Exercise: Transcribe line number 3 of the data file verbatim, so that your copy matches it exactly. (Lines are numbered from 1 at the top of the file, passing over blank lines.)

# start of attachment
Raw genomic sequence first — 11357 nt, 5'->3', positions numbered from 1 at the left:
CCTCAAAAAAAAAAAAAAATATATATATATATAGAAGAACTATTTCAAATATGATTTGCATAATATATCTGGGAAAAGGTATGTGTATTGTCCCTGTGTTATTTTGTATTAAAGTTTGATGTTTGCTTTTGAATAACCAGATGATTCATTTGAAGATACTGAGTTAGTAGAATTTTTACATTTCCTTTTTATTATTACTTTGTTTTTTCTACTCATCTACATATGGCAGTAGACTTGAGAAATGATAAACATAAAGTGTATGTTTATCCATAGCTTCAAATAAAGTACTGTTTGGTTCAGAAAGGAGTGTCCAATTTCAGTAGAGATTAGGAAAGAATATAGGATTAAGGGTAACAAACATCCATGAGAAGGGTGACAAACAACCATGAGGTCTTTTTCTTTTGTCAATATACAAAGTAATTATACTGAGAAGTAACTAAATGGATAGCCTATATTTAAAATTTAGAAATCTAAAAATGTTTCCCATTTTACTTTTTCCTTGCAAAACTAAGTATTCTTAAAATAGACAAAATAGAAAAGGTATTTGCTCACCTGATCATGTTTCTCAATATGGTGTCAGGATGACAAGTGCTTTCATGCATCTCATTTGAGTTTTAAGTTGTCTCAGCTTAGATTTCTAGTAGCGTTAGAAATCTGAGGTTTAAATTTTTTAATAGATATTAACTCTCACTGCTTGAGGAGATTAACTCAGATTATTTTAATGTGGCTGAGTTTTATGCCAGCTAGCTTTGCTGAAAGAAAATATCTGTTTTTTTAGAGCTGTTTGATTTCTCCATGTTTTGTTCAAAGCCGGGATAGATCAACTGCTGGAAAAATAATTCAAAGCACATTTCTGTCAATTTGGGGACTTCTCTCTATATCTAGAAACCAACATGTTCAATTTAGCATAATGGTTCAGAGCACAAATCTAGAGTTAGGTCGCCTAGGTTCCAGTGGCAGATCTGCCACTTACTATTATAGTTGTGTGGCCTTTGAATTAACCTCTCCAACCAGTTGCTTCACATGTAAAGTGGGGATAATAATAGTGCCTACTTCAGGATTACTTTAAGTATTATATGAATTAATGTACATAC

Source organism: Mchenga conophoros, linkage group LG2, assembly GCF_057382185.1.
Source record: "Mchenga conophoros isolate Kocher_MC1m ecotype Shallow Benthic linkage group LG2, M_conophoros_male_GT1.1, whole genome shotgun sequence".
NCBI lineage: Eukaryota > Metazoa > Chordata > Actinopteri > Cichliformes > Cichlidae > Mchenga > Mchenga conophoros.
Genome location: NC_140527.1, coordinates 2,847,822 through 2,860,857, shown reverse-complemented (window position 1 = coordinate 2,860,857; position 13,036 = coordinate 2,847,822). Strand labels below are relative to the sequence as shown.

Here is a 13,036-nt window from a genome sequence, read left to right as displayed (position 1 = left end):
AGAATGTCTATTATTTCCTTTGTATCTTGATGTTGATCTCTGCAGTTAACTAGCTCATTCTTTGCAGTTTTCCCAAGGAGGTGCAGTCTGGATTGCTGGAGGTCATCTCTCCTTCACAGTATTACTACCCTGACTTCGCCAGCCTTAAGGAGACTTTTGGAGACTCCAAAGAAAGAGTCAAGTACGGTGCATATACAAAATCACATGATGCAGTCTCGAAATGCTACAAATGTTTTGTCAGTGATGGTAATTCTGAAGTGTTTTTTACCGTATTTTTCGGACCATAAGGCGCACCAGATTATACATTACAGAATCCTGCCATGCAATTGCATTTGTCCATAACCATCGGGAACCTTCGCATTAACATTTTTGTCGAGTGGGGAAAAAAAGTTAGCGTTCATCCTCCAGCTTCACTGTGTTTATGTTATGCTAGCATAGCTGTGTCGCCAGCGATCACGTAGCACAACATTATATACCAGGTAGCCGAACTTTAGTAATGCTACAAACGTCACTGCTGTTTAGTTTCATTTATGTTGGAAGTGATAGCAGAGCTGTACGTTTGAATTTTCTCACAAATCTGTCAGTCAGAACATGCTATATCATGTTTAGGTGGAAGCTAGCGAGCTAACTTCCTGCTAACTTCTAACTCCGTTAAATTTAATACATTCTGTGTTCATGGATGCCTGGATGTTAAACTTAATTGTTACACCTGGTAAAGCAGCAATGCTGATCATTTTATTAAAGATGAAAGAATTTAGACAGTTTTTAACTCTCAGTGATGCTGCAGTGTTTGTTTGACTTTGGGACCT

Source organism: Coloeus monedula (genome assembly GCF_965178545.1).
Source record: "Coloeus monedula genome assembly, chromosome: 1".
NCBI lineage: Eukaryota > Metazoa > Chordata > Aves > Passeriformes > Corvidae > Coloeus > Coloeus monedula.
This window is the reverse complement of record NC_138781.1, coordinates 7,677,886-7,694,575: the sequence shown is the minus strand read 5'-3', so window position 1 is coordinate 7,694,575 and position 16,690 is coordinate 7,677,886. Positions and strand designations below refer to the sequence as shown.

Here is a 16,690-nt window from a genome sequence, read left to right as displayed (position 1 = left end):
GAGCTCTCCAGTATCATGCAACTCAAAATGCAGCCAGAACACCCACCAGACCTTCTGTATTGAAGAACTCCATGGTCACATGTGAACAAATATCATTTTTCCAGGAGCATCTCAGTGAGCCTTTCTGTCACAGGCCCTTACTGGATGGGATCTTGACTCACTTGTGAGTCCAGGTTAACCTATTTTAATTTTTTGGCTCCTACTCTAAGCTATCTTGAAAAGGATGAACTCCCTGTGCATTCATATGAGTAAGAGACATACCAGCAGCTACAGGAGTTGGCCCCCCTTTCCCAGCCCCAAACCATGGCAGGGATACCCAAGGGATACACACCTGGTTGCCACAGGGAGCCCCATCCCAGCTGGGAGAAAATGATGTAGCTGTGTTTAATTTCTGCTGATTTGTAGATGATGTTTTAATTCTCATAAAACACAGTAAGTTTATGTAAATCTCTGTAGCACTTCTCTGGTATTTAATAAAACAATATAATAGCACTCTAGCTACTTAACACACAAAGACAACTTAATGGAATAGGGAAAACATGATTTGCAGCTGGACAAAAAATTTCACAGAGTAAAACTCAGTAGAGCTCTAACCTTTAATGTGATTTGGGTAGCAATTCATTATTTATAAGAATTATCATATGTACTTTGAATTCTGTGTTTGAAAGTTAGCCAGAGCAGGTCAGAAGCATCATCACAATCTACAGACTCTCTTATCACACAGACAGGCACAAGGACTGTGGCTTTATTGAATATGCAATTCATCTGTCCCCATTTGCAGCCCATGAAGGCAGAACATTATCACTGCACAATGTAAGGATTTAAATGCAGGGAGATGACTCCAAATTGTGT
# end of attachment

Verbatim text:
Source organism: Mchenga conophoros, linkage group LG2, assembly GCF_057382185.1.